A green recovery from COVID-19 could be delivered through increased support for onshore renewables, according to investor Thrive Renewables.
Its analysis found that there is a £66.5 billion potential investment opportunity for the UK between now and 2035, breaking down to £4.75 billion per year.
This could deliver 45,000 new jobs and boost the UK economy by £28.9 billion by 2035, helping to deliver a green recovery.
It is recommending two actions the government should implement “urgently” to help deliver this. Firstly, there should be greater policy stability for the technologies, with Thrive stating that the current market fundamentals have been “skewed by a complicated cocktail of legacy interventions”.
With onshore renewables being the only generation class entirely reliant on selling electricity on the open market, the government must demonstrate “clear support” through long-term, simple energy policies allowing investment decisions to be based on fundamentals, Thrive said.
It went on to detail how certainty is preferable over mechanisms, citing the Contracts for Difference scheme, which it described as price stabilising.
Matthew Clayton, managing director of Thrive Renewables, said that by providing this certainty and creating a “more positive environment for onshore renewables”, the government could unleash “huge private sector investment” and create thousands of jobs, with Thrive finding that 45,000 new jobs could be created. Of these, 22,800 could be created in solar PV.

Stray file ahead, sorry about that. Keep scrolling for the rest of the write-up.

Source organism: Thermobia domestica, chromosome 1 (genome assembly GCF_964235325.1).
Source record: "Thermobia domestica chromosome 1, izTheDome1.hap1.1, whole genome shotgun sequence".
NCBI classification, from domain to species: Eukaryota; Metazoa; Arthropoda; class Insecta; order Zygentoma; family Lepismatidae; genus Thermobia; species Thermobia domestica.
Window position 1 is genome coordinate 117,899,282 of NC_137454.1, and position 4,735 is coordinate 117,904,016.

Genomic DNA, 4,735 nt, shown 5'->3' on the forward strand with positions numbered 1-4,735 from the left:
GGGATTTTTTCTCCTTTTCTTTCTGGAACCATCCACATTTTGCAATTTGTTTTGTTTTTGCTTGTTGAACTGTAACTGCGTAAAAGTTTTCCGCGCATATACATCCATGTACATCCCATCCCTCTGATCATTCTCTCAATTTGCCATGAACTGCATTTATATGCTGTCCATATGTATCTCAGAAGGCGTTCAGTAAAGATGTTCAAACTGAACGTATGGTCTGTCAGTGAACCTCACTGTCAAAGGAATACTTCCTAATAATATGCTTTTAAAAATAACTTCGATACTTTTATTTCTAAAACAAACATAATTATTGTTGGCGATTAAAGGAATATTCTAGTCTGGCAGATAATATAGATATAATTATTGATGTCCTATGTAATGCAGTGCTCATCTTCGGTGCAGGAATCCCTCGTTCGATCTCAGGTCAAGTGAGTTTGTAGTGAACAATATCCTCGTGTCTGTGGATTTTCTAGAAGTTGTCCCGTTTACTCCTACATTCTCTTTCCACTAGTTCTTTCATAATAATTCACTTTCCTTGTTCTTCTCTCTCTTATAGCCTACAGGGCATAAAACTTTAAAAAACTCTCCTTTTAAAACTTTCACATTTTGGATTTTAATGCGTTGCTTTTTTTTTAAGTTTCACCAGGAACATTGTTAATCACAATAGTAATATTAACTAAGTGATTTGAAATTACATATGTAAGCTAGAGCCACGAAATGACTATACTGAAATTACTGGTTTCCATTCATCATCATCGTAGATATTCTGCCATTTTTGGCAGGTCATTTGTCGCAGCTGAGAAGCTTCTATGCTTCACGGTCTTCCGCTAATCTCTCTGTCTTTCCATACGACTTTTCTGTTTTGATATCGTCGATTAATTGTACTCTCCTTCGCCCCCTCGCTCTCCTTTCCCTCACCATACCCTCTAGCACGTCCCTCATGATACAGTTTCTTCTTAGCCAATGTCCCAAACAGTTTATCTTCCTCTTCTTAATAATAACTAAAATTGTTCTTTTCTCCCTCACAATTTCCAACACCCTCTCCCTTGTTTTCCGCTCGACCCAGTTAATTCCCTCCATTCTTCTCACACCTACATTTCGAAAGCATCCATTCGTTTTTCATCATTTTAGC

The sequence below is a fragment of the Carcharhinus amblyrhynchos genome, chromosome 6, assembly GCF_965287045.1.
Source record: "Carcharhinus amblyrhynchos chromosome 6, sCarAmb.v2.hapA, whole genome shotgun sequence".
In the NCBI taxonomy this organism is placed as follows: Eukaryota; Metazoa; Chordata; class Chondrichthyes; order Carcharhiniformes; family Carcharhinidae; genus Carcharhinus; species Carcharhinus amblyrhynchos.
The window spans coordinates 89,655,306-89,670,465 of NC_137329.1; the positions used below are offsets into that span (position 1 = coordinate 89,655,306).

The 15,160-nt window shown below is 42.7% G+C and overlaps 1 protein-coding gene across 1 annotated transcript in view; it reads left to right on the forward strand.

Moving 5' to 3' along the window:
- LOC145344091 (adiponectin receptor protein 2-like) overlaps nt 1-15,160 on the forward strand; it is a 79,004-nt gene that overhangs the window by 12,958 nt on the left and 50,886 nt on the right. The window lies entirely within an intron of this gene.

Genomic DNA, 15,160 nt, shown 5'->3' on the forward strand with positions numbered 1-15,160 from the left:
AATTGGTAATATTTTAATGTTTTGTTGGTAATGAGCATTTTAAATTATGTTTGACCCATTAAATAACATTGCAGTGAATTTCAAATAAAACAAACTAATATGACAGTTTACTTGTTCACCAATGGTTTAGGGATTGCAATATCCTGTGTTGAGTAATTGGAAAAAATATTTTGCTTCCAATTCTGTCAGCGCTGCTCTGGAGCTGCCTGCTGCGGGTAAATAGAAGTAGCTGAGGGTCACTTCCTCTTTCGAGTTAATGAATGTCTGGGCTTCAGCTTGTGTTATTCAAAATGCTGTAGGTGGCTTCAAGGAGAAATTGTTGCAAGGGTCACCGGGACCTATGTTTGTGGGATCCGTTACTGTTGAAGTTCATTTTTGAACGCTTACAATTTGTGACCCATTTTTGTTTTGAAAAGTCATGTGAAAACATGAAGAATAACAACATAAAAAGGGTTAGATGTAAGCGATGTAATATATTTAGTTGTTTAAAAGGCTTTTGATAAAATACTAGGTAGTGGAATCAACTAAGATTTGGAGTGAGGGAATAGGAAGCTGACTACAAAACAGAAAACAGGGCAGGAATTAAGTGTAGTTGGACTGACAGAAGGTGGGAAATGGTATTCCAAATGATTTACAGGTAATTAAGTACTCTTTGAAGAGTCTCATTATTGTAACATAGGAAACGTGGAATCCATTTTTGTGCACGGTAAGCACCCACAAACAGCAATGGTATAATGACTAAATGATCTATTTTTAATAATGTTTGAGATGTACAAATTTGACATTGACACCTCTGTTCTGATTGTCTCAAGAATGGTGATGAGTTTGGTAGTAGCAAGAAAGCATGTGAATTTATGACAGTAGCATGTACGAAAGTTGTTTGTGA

Secondly, Thrive recommended that the government remove planning blockers for onshore wind, highlighting requirements for onshore wind to be developed within an area designated for wind development by the local authority.
These areas are designated with local plans, many of which have not been updated since the requirement came in in 2015 due to their lifecycle being up to 30 years, Thrive continued.
Conversely, battery storage this week had a significant planning barrier removed, with secondary legislation passing to allow battery storage to bypass the Nationally Significant Infrastructure Project process in Britain.
Thrive also highlighted how repowering existing solar and onshore wind sites could stimulate the expansion of renewables, citing the costs benefits to repowering over building a new asset.
Sites that have reached the end of their lives should have their old wind or solar technology replaced with the latest turbines or panels, which Thrive said would be both quicker and cheaper.
“We don’t need to reinvent the wheel or – in this case – the wind turbine and solar panel. UK renewables have enormous potential that can be unlocked, fast. We already have what we need: abundant natural resources, proven technology, lowest ever costs and the right skills,” Clayton added.